To the Editor:
I wish to respond to Barak Seener's article ("Targeting Israelis via International Law," Fall 2009), which cited me as evidence of NGOs' "political" motivations for lawsuits against Israeli officials.
First, I have never been an attorney at the Center for Constitutional Rights (I was a cooperating attorney, employed by another firm). Any of my personal views or motivations that Mr. Seener thinks can be discerned from a petition I once signed should not be imputed to that organization.
To address the central moral issue raised by the article, all actors—state and non-state alike—should be bound by international law. Indiscriminate or disproportionate attacks upon civilians are immoral and illegal, regardless of who undertakes them and regardless of the context. These norms should be enforced universally and any attempt to enforce them should be applauded.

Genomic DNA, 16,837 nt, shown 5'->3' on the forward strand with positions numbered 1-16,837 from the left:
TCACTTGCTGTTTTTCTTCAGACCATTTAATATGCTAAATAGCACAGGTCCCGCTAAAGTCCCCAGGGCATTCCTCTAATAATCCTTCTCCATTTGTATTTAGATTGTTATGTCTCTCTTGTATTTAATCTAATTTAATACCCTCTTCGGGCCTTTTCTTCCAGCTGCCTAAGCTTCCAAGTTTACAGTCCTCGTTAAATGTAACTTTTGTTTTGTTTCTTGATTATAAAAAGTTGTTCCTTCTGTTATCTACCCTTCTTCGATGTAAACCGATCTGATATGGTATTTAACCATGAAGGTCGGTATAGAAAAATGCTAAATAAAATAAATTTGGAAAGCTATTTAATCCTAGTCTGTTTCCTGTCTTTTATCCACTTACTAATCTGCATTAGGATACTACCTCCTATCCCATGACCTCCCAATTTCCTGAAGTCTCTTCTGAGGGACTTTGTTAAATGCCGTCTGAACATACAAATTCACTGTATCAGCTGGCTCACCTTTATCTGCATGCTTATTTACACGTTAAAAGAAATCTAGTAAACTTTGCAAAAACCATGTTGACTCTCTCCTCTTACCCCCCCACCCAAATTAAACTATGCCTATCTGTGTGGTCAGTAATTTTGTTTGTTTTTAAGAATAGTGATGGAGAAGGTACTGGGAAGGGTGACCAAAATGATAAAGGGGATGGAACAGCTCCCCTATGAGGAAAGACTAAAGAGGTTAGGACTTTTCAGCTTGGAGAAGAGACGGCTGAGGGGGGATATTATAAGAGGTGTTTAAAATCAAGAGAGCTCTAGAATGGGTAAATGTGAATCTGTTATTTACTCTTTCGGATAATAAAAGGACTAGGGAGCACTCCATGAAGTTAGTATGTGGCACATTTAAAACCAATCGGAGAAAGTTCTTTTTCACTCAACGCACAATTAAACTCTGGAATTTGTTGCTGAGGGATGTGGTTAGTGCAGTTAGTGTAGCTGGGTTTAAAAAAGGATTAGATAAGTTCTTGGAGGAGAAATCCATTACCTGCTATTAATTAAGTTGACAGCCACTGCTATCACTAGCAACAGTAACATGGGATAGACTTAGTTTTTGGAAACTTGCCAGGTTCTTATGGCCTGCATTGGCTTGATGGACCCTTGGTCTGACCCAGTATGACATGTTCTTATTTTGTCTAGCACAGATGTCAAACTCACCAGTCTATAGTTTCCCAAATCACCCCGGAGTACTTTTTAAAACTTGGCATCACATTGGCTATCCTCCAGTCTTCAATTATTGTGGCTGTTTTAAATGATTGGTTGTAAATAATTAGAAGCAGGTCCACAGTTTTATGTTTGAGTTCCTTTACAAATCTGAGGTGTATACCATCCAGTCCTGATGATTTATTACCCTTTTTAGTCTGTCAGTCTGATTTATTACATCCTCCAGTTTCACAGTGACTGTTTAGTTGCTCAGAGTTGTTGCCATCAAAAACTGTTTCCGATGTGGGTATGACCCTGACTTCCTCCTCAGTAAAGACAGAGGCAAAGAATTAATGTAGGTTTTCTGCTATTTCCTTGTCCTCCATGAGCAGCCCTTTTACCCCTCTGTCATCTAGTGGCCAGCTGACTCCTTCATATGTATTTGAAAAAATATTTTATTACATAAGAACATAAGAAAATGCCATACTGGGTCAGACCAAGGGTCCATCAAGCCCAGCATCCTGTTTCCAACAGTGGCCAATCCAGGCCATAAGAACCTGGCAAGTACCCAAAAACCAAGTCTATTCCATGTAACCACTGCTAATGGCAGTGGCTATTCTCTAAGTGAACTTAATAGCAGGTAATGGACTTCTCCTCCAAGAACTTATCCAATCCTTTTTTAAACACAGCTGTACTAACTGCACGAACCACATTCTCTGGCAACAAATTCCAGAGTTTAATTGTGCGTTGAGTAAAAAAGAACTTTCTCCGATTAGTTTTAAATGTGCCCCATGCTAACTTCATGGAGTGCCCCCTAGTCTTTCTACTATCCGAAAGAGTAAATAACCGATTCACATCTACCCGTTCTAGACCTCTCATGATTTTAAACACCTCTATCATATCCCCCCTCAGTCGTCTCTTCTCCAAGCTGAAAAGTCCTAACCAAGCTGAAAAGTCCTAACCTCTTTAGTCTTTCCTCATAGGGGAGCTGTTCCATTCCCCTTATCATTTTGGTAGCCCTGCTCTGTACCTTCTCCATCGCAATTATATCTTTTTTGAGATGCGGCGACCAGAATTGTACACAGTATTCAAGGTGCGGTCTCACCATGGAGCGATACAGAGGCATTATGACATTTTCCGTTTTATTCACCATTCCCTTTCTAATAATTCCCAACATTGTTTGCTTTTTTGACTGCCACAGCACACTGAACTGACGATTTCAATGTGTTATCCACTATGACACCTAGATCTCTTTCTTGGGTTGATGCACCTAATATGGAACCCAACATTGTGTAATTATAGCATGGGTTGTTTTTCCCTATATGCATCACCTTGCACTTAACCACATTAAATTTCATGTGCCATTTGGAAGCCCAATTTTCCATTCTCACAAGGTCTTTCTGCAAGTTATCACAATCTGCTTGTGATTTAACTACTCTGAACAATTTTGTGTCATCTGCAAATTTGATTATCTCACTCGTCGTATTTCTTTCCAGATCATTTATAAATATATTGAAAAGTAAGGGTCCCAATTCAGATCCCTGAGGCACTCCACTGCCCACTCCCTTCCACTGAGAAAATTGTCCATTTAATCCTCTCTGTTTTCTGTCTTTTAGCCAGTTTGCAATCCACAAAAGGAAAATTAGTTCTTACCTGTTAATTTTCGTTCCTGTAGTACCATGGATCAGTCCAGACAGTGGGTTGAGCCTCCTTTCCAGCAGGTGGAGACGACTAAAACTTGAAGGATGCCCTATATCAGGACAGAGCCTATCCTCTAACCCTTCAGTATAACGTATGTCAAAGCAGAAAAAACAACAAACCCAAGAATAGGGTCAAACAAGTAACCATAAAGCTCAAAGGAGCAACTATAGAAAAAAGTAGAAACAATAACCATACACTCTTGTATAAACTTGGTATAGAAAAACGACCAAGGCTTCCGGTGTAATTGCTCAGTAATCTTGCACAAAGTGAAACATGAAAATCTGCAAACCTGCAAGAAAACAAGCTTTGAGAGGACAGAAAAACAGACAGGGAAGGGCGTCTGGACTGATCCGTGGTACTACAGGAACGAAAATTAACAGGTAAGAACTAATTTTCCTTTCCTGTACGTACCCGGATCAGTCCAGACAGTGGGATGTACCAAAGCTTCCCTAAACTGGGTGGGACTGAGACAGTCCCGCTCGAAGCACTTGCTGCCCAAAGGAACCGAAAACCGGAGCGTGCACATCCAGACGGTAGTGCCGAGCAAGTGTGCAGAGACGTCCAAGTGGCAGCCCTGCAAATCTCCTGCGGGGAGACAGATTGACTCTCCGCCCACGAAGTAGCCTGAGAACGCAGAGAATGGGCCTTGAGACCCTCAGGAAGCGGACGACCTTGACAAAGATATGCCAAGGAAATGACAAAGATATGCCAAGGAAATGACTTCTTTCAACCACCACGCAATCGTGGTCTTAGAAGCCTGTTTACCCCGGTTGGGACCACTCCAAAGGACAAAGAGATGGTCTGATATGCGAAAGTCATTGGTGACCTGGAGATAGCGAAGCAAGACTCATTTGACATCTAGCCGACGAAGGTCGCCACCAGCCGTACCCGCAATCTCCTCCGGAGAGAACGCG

Barak Seener responds:
The political objectives of the petition that Mr. Poulshok signed were in line with his participation in CCR's court proceedings against Israeli generals. The politicized agenda of both the petition and CCR's reasoning in the cases against Israeli generals contributes to allegations that Israel engages in disproportionate and indiscriminate attacks, despite evidence to the contrary.
It is a spurious assertion that universal law is straightforward and apolitical and that it is not subject to misapplication. Indeed, my article demonstrates the political and often radical agenda of NGOs as well as individuals, who subvert international law to political ends.
Empirically, states engaged in asymmetrical warfare against sub-state terrorist groups find that the latter embed themselves in civilian populations who in turn become civilian shields. While states may take international law into account, non-state terrorist actors do not, which is precisely what makes them terrorists. To conflate the two and create an equivalence between both parties is nonsensical but serves the terrorists' objective.